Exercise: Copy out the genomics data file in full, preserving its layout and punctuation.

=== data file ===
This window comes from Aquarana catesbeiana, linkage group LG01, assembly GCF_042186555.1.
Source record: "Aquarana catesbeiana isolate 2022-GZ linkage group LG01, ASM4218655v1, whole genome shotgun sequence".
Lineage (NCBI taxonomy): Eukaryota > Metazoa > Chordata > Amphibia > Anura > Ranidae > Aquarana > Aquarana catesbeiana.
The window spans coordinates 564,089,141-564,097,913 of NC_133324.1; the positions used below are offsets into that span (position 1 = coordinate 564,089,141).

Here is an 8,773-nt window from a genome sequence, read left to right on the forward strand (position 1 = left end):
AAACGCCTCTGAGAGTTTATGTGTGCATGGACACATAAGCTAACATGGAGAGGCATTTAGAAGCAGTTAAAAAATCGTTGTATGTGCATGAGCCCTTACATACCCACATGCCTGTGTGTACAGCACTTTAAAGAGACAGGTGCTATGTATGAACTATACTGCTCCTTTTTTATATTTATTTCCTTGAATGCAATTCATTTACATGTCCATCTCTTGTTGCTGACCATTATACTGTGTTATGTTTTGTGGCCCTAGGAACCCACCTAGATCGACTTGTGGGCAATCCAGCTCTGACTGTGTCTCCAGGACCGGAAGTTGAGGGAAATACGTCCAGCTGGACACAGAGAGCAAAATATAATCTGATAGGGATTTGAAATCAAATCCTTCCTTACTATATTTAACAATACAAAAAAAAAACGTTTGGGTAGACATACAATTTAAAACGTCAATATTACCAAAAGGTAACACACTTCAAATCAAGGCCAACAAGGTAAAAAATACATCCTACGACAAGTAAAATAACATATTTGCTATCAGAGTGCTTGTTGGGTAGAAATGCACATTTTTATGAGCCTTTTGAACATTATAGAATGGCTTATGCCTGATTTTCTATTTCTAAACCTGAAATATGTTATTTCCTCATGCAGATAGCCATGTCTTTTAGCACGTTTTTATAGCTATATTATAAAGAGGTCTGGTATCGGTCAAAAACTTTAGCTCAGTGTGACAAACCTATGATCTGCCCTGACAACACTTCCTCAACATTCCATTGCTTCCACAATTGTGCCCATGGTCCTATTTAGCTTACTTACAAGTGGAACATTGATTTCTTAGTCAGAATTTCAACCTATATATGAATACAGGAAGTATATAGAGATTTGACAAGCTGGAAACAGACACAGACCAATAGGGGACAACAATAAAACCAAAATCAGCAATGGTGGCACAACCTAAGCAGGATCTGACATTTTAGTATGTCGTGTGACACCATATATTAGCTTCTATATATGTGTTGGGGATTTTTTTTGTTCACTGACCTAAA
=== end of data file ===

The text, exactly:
This window comes from Aquarana catesbeiana, linkage group LG01, assembly GCF_042186555.1.
Source record: "Aquarana catesbeiana isolate 2022-GZ linkage group LG01, ASM4218655v1, whole genome shotgun sequence".
Lineage (NCBI taxonomy): Eukaryota > Metazoa > Chordata > Amphibia > Anura > Ranidae > Aquarana > Aquarana catesbeiana.
The window spans coordinates 564,089,141-564,097,913 of NC_133324.1; the positions used below are offsets into that span (position 1 = coordinate 564,089,141).

Here is an 8,773-nt window from a genome sequence, read left to right on the forward strand (position 1 = left end):
AAACGCCTCTGAGAGTTTATGTGTGCATGGACACATAAGCTAACATGGAGAGGCATTTAGAAGCAGTTAAAAAATCGTTGTATGTGCATGAGCCCTTACATACCCACATGCCTGTGTGTACAGCACTTTAAAGAGACAGGTGCTATGTATGAACTATACTGCTCCTTTTTTATATTTATTTCCTTGAATGCAATTCATTTACATGTCCATCTCTTGTTGCTGACCATTATACTGTGTTATGTTTTGTGGCCCTAGGAACCCACCTAGATCGACTTGTGGGCAATCCAGCTCTGACTGTGTCTCCAGGACCGGAAGTTGAGGGAAATACGTCCAGCTGGACACAGAGAGCAAAATATAATCTGATAGGGATTTGAAATCAAATCCTTCCTTACTATATTTAACAATACAAAAAAAAAACGTTTGGGTAGACATACAATTTAAAACGTCAATATTACCAAAAGGTAACACACTTCAAATCAAGGCCAACAAGGTAAAAAATACATCCTACGACAAGTAAAATAACATATTTGCTATCAGAGTGCTTGTTGGGTAGAAATGCACATTTTTATGAGCCTTTTGAACATTATAGAATGGCTTATGCCTGATTTTCTATTTCTAAACCTGAAATATGTTATTTCCTCATGCAGATAGCCATGTCTTTTAGCACGTTTTTATAGCTATATTATAAAGAGGTCTGGTATCGGTCAAAAACTTTAGCTCAGTGTGACAAACCTATGATCTGCCCTGACAACACTTCCTCAACATTCCATTGCTTCCACAATTGTGCCCATGGTCCTATTTAGCTTACTTACAAGTGGAACATTGATTTCTTAGTCAGAATTTCAACCTATATATGAATACAGGAAGTATATAGAGATTTGACAAGCTGGAAACAGACACAGACCAATAGGGGACAACAATAAAACCAAAATCAGCAATGGTGGCACAACCTAAGCAGGATCTGACATTTTAGTATGTCGTGTGACACCATATATTAGCTTCTATATATGTGTTGGGGATTTTTTTTGTTCACTGACCTAAA